productsdisappear1

6 Common Products That May Disappear In Your Lifetime

As times change, brands and products come and go for various reasons. But some things seem so ubiquitous that it’s hard to imagine a world without them.

Here are 6 things that may disappear in your lifetime, whether for environmental, health, or technological reasons.

1. Energy drinks

energydrinks1
Photo courtesy of Lisa Padilla via Flickr.

Red Bull may give you wings, but it can also give you tremors, insomnia, and gastrointestinal upset. Lawyers are already urging the FDA to ban its sale to minors after one teen’s death, with Monster Energy alone responsible for 6 deaths and 15 hospitalizations since 2009.

If NYC has already tried to ban large sodas, it certainly isn’t hard to believe that in several decades these fatally-caffeinated concoctions will be a thing of the past. Besides, there may be easier, healthier ways to get caffeine boosts.

2. Glasses

eyeglasses1
Photo courtesy of net_efekt via Flickr.

At this point in time, there is a distinct possibility that your future grandchildren will look at your old yearbook picture and be utterly perplexed by the contraption on your face. Or, they may mistake it for Google Glass, or a similar AR device.

While glasses-wearers outnumber contact-wearers now, as today’s youth get older, that figure will likely flip. Plus, LASIK is already one of the most popular procedures in the U.S,. and will only rise in frequency as corrective eye surgery prices decline.

3. Antibacterial soap

soapbubbles1
Photo courtesy of Keith Williamson via Flickr.

We’ve already written about the damaging effects of the chemical Triclosan, found in antibacterial soaps and other products. P&G has banned it, and the FDA has proposed a ban as well after years of investigation.

The soap may be more harmful than helpful, as there is no proven benefit over regular soap. Since awareness on potential hormonal and environmental damages is spreading, it may become obsolete before we know it, looked back upon with as much disgust as celery jello.

4. Wallets, and everything in them

wallet1
Photo courtesy of StockMonkeys.com via Flickr.

It’s basically an extension of every functioning adult’s body, second only to perhaps the cell phone and keys. But there are already growing alternatives to credit cards and currencies, the convenience of which just may abolish the wallet as we know it.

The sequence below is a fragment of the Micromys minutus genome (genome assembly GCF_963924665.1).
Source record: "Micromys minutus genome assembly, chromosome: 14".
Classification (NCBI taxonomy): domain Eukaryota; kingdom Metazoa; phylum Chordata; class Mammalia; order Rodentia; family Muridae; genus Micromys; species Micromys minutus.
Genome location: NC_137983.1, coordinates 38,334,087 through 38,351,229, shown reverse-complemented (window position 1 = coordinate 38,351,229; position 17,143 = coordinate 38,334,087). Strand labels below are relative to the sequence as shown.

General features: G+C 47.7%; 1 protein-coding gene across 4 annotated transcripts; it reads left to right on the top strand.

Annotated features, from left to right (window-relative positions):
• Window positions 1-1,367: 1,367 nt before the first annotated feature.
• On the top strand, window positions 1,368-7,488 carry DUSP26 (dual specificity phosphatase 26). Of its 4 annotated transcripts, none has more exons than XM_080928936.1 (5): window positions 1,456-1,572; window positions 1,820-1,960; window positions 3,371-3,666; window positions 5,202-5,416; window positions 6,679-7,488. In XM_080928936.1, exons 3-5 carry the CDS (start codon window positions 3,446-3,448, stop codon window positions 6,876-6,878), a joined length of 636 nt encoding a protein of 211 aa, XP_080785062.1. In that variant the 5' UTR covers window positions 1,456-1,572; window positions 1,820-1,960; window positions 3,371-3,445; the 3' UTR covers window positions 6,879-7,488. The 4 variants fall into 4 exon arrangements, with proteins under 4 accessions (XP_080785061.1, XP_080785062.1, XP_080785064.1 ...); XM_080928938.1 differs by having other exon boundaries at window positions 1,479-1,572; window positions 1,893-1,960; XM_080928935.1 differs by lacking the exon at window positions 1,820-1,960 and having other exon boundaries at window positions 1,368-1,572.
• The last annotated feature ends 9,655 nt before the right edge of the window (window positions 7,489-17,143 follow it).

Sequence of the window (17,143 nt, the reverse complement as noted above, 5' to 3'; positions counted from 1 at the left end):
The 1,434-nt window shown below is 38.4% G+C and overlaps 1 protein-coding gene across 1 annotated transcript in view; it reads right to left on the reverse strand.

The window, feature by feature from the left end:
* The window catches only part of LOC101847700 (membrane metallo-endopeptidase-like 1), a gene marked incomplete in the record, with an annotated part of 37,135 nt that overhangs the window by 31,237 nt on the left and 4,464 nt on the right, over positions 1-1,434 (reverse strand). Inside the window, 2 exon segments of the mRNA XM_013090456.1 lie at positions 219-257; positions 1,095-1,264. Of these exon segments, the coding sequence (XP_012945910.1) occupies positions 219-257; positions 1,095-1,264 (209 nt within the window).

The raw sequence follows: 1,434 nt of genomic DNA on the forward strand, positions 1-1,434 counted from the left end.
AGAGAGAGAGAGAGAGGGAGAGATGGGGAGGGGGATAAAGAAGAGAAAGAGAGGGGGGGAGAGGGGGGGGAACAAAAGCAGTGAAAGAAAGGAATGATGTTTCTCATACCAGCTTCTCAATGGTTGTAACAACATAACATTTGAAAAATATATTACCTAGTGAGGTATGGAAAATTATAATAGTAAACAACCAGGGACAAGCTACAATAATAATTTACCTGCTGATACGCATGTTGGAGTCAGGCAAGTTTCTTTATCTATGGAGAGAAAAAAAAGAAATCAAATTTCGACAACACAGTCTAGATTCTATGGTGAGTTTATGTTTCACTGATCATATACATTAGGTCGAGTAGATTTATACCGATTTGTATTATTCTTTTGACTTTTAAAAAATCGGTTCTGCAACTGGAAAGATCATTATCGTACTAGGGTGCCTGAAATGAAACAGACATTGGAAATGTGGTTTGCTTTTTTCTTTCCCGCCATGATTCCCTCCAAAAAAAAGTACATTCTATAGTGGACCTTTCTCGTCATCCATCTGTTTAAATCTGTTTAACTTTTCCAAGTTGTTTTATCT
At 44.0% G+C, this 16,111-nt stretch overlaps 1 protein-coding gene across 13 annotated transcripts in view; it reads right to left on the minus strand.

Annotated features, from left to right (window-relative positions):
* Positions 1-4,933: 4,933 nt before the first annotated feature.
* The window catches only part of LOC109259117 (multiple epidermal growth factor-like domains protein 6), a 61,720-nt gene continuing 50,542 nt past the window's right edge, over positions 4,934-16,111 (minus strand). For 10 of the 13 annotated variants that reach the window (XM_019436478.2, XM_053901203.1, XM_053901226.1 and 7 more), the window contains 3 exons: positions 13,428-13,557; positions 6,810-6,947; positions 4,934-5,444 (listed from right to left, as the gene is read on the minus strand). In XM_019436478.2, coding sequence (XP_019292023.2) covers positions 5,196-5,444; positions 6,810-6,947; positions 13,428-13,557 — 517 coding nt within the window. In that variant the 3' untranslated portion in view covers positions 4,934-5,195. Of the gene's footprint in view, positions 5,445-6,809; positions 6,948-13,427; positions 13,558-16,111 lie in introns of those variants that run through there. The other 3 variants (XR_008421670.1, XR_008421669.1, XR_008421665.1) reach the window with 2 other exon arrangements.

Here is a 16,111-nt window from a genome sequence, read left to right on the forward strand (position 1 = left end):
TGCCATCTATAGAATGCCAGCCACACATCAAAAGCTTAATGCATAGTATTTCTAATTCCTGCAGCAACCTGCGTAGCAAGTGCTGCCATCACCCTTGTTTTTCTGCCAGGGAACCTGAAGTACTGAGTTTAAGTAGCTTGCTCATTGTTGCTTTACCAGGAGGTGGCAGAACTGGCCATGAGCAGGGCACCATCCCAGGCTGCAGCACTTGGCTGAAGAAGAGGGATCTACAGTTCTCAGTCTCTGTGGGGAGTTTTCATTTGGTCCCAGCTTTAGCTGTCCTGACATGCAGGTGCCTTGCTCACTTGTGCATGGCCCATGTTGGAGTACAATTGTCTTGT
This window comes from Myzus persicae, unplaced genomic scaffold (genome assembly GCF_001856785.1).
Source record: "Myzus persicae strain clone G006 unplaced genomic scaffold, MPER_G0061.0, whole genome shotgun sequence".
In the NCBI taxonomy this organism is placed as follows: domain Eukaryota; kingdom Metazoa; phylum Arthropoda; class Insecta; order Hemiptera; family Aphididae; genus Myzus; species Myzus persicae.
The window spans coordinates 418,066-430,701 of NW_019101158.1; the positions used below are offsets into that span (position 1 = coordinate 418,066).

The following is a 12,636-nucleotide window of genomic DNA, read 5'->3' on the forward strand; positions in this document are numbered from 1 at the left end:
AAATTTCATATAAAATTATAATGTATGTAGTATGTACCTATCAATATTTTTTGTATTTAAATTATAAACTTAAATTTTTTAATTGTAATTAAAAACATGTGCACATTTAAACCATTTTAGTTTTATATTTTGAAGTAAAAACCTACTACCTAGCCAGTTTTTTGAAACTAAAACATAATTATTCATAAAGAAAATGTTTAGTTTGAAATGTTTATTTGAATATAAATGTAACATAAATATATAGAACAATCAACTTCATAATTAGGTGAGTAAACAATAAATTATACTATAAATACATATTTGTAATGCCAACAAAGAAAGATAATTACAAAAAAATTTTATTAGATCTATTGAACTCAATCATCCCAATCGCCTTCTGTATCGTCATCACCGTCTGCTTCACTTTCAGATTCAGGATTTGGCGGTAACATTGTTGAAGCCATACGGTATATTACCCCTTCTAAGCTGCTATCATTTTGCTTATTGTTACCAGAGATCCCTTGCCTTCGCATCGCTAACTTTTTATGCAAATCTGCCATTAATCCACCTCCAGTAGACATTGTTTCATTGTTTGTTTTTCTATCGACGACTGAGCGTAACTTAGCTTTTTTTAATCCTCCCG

A digital wallet, in contrast, is closer than we think, with one smart wallet called Coin already available for pre-order. Coin combines all credit cards into one swipeable device that sits with your phone, which will alert you if you leave it behind.

5. Plastic bags

plasticbag1
Photo courtesy of normanack via Flickr.

Will the classic scene in American Beauty of a plastic bag being tossed by the wind seem even stranger 30 years from now? Given the state of marine pollution via plastic products, hopefully.

Anti-plastic-bag policies which either ban or tax the use of plastic bags are already in place in 100 U.S. cities, with California moving toward becoming the first state with a blanket plastic bag ban. Similar laws exist in Bangladesh, China, and Rwanda.

6. Cigarettes

cigarette1
Photo courtesy of Fried Dough via Flickr.

Lastly, some may love a good drag of nicotine, if by some I mean 6 million and by love, I mean are addicted to. Even so, smoking has nationally declined from 42% in 1965 to 19% in 2011, according to the American Cancer Society.

That decline is largely in thanks to aggressive anti-smoking policies. With advertisements banned, health advisories made mandatory, bans in public parks and restaurants, health campaigns, and raised taxes, these policies are estimated to have prevented 7.4 million premature deaths worldwide.

Most recently, CVS has announced they will stop selling cigarettes completely. Other retailers may follow suit, and health officials predict that adult smokers will be below 5% in America by 2050.

We measure success by the understanding we deliver. If you could express it as a percentage, how much fresh understanding did we provide?
Jennifer Markert